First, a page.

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When Journalism Substitutes For Religion

In a story announcing that Jill Abramson will replace Bill Keller as the executive editor of the New York Times, we’re told this:

Ms. Abramson, 57, said that as a born-and-raised New Yorker, she considered being named editor of the Times to be like “ascending to Valhalla.” “In my house growing up, the Times substituted for religion,” she said. “If the Times said it, it was the absolute truth.”

This is a practically perfect quote from Ms. Abramson, simply in terms of giving voice to what one imagines the people who run the Times are like. She believed the Times wasn’t simply a great newspaper; the stories were written on tablets of stone. (Perhaps she viewed reporters at the Times as secular prophets and the op-ed columnists as secular apostles.) But it goes even deeper than that: the Times was a substitute for religious faith, meaning it must have provided her not simply with the news but with existential meaning and moral guidance.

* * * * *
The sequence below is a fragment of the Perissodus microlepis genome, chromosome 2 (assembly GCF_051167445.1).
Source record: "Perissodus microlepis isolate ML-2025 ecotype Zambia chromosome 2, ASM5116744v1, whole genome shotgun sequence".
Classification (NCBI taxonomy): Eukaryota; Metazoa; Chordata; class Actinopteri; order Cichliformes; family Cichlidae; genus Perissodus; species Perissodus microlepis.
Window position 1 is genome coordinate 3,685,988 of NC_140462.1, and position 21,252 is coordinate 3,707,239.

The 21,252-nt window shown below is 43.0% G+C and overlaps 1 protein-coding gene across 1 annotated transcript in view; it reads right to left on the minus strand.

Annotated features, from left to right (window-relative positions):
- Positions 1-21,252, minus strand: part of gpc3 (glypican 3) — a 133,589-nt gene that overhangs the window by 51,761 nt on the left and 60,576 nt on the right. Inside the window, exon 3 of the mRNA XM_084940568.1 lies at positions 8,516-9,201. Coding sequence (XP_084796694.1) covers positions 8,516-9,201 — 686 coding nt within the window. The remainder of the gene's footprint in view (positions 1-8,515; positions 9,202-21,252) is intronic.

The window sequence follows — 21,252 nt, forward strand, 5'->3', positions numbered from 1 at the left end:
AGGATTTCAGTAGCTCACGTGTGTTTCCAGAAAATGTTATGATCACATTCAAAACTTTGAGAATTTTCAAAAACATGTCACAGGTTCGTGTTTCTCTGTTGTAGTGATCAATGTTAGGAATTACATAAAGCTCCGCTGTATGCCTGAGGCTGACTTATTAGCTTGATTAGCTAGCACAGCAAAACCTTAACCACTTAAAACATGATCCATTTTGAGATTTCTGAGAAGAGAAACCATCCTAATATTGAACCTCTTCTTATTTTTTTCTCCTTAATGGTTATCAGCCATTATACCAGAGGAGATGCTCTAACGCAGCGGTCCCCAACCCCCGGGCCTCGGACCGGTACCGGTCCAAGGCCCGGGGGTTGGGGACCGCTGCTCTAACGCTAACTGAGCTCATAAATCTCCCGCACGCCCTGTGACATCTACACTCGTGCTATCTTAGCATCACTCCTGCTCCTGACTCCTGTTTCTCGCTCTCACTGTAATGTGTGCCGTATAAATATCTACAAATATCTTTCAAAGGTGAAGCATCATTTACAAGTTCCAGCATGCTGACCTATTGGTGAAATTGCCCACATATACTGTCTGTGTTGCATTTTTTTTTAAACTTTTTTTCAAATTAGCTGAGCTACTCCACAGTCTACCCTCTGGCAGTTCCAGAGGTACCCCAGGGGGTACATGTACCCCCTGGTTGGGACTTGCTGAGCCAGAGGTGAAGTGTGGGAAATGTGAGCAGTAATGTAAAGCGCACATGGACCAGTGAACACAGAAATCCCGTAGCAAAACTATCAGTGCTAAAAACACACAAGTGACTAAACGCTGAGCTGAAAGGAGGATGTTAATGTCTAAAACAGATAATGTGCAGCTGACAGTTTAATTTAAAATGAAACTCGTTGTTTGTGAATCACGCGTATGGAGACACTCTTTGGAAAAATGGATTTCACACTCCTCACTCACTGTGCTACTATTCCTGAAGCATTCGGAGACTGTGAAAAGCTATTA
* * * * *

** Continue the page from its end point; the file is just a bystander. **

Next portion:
For a person to have viewed (and presumably to still view, at least to some degree) a newspaper with religious reverence and its stories as sacred text is slightly weird and quite revealing. Devotion to a journalistic enterprise is one thing; cultism is quite another.

Jill Abramson’s mindset is exactly the kind conservatives assume liberals at the Times possess. To see it confirmed by her own words is, in its own way, quite useful.



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